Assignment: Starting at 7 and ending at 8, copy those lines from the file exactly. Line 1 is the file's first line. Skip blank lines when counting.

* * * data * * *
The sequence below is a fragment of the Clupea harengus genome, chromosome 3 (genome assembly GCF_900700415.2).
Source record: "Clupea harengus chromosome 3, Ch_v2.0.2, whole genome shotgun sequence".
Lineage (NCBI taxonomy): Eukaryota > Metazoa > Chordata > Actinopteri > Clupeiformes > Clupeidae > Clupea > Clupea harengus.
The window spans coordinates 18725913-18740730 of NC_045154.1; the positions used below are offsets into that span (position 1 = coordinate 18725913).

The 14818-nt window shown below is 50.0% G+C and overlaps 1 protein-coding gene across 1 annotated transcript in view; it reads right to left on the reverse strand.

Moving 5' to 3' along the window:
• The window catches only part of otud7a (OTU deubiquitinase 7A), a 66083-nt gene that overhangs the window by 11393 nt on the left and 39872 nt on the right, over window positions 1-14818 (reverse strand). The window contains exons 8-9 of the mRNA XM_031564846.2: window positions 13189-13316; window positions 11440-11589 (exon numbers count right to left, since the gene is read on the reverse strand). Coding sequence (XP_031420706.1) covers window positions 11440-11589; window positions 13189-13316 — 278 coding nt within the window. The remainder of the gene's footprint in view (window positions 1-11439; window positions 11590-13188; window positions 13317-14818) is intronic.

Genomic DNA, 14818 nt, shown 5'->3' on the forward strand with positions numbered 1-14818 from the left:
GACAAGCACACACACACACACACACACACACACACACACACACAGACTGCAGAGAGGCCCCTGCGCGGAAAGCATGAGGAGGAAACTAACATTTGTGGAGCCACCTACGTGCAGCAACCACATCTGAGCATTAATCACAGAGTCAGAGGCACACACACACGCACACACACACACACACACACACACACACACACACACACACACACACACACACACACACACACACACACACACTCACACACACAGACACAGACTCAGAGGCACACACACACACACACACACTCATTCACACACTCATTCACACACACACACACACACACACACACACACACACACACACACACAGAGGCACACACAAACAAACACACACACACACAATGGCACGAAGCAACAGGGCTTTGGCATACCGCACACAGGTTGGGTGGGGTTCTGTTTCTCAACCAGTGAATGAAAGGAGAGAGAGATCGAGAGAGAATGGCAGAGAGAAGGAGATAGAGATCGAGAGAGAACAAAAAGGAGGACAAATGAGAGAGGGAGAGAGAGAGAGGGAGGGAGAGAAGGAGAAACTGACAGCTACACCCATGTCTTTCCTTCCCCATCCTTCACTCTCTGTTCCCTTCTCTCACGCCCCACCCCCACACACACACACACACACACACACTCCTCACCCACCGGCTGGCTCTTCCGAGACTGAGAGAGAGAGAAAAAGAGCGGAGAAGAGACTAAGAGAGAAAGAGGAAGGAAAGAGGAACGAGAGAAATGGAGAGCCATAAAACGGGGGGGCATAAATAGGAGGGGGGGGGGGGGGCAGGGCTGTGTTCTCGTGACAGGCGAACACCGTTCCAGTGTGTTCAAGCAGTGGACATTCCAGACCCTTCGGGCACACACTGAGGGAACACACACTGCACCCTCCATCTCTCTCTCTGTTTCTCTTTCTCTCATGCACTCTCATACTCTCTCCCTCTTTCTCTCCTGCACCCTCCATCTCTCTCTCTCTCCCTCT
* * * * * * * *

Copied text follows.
• The window catches only part of otud7a (OTU deubiquitinase 7A), a 66083-nt gene that overhangs the window by 11393 nt on the left and 39872 nt on the right, over window positions 1-14818 (reverse strand). The window contains exons 8-9 of the mRNA XM_031564846.2: window positions 13189-13316; window positions 11440-11589 (exon numbers count right to left, since the gene is read on the reverse strand). Coding sequence (XP_031420706.1) covers window positions 11440-11589; window positions 13189-13316 — 278 coding nt within the window. The remainder of the gene's footprint in view (window positions 1-11439; window positions 11590-13188; window positions 13317-14818) is intronic.

Genomic DNA, 14818 nt, shown 5'->3' on the forward strand with positions numbered 1-14818 from the left: